How To Grow Vegetables With Heather Hardison's "Homegrown" Book

Heather Hardison illustrates gardening 101 in her new book, "Homegrown"

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April is Homegrown Month at Tasting Table.

The grass is always greener on the other side.

Or maybe that's because here at TTHQ in NYC, we're finally thawing out from the winter while in lush, sunny Berkeley, California, Heather Hardison, the illustrator and blogger of Illustrated Bites, is already done plucking all sorts of pungent spring greens from her home garden.

"Lemon basil, classic Italian basil, cilantro, parsley—it's a good little herb garden," Hardison rattles off over the phone. "Then the peas and fava beans are wrapping up in my vegetable garden up front, and the clementine tree is blossoming now."

But Hardison's idyllic life doesn't have to be California dreaming for the rest of us. Rather, this epic garden haul can happen in your backyard, too—random snow flurries, be damned—thanks to Hardison's new illustrated gardening book, Homegrown: Illustrated Bites from Your Garden to Your Table, out today. Visual learners with a budding green thumb, this is the book for you.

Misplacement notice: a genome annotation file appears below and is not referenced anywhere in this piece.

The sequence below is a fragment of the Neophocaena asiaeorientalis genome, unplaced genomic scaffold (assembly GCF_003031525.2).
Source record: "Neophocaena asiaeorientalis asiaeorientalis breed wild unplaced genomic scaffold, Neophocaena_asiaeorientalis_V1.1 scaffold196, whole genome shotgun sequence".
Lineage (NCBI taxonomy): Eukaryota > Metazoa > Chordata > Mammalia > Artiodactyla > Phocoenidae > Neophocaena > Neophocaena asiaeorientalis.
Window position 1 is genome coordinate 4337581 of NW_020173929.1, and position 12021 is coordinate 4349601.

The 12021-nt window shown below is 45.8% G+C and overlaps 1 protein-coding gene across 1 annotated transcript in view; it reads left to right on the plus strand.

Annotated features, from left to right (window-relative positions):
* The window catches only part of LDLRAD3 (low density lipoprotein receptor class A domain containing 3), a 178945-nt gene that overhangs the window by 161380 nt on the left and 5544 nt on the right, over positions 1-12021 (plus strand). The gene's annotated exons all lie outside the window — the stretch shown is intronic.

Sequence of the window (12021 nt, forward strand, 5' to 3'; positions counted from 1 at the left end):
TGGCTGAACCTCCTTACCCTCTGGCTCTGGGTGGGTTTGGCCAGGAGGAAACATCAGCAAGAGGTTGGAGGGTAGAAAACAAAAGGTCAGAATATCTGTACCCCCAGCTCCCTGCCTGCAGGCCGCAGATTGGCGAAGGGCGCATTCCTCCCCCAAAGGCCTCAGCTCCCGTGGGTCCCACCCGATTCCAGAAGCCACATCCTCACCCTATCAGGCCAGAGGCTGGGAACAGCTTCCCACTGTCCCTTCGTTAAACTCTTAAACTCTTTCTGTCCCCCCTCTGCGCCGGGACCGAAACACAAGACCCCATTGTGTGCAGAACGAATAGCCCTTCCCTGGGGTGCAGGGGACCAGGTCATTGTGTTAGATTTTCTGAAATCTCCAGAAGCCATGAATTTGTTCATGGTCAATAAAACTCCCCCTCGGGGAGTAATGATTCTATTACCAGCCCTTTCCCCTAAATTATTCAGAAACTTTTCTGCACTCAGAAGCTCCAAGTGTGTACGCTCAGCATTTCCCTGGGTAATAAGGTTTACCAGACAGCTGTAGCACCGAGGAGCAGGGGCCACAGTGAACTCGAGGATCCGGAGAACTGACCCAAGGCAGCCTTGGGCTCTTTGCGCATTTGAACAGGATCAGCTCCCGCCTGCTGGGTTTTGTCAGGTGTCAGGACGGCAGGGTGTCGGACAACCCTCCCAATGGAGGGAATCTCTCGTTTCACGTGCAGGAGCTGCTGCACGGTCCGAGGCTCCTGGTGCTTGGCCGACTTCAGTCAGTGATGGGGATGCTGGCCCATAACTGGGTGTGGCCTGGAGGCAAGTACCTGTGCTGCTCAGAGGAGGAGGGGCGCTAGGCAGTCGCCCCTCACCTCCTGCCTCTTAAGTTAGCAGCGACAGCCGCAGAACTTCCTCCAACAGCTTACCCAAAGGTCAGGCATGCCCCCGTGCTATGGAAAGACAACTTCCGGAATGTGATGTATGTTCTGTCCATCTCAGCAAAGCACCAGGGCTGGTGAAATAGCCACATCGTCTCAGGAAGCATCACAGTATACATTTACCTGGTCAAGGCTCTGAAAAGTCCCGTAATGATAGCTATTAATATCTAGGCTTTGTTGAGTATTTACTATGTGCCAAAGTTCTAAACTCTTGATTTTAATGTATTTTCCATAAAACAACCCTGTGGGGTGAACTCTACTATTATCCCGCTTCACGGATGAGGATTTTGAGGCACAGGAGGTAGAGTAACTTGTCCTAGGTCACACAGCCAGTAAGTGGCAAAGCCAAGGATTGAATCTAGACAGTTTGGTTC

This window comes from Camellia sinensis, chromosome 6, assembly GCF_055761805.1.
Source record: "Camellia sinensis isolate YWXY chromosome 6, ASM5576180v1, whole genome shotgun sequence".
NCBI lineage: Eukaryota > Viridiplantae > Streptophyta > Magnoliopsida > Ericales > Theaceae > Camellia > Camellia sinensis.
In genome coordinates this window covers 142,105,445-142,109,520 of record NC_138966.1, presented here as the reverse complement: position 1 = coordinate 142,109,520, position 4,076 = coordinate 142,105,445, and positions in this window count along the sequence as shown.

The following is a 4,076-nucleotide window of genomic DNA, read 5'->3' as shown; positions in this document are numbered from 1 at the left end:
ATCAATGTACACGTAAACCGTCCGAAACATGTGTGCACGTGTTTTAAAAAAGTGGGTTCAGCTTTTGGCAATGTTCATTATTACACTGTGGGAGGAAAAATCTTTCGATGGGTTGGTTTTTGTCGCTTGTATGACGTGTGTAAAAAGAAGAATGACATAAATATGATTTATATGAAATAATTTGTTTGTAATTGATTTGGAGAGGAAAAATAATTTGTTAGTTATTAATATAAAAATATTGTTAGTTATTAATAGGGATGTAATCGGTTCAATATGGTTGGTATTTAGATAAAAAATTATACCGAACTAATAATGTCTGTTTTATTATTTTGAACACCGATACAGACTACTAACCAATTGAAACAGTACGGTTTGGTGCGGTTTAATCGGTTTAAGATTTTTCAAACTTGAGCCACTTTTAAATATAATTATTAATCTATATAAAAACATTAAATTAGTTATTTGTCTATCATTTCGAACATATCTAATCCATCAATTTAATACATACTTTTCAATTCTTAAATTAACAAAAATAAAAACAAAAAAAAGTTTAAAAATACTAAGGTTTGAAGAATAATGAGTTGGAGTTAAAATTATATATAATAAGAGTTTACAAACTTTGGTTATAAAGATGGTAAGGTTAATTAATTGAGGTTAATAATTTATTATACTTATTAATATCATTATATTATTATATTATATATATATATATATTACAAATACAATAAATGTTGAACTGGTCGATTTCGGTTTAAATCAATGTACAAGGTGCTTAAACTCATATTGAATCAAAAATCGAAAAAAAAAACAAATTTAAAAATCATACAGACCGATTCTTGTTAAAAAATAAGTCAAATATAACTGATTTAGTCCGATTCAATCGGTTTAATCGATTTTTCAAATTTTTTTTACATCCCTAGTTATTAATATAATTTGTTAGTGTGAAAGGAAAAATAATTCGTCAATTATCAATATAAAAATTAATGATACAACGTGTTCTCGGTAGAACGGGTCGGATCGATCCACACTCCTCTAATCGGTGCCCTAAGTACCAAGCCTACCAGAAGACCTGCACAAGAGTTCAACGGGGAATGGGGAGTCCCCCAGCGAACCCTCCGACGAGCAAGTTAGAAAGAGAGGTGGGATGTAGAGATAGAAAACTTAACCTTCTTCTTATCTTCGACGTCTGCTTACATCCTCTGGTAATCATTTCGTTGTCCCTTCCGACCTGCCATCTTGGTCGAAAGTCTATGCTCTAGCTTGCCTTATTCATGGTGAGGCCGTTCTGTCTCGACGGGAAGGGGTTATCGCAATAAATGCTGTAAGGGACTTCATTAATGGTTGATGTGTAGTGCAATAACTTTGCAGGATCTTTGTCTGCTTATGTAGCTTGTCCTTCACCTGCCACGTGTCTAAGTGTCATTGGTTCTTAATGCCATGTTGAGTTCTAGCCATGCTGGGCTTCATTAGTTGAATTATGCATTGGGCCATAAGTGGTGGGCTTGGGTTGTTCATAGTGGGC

"I always gardened a bit, but when I moved to California, I was so impressed by how little I knew. I never had seen how Brussel sprouts or artichokes grew!" Hardison, a North Carolina native, shares. "So I took gardening to the next level, learning the whole process from growing and preparing to cooking."

By "next level," she means researching on her own and experimenting with composing the perfect recipe for compost (with substitutions!) and thrashing in the bushes to illustrate proper blueberry-picking technique. It also means sketching out ingredients at their peak, step by step, season by season, with her own recipes, like moist blueberry cake and refreshing tomato-watermelon gazpacho. And the results are done with wonderful cartoonish flair, drawn from Hardison's design studies and sign-making day job.

"I'm so into people knowing where their food comes from," Hardison says. "I felt like it was important to share that information but in a way that's accessible and fun."

So now you can make your blueberry cake and eat it, too.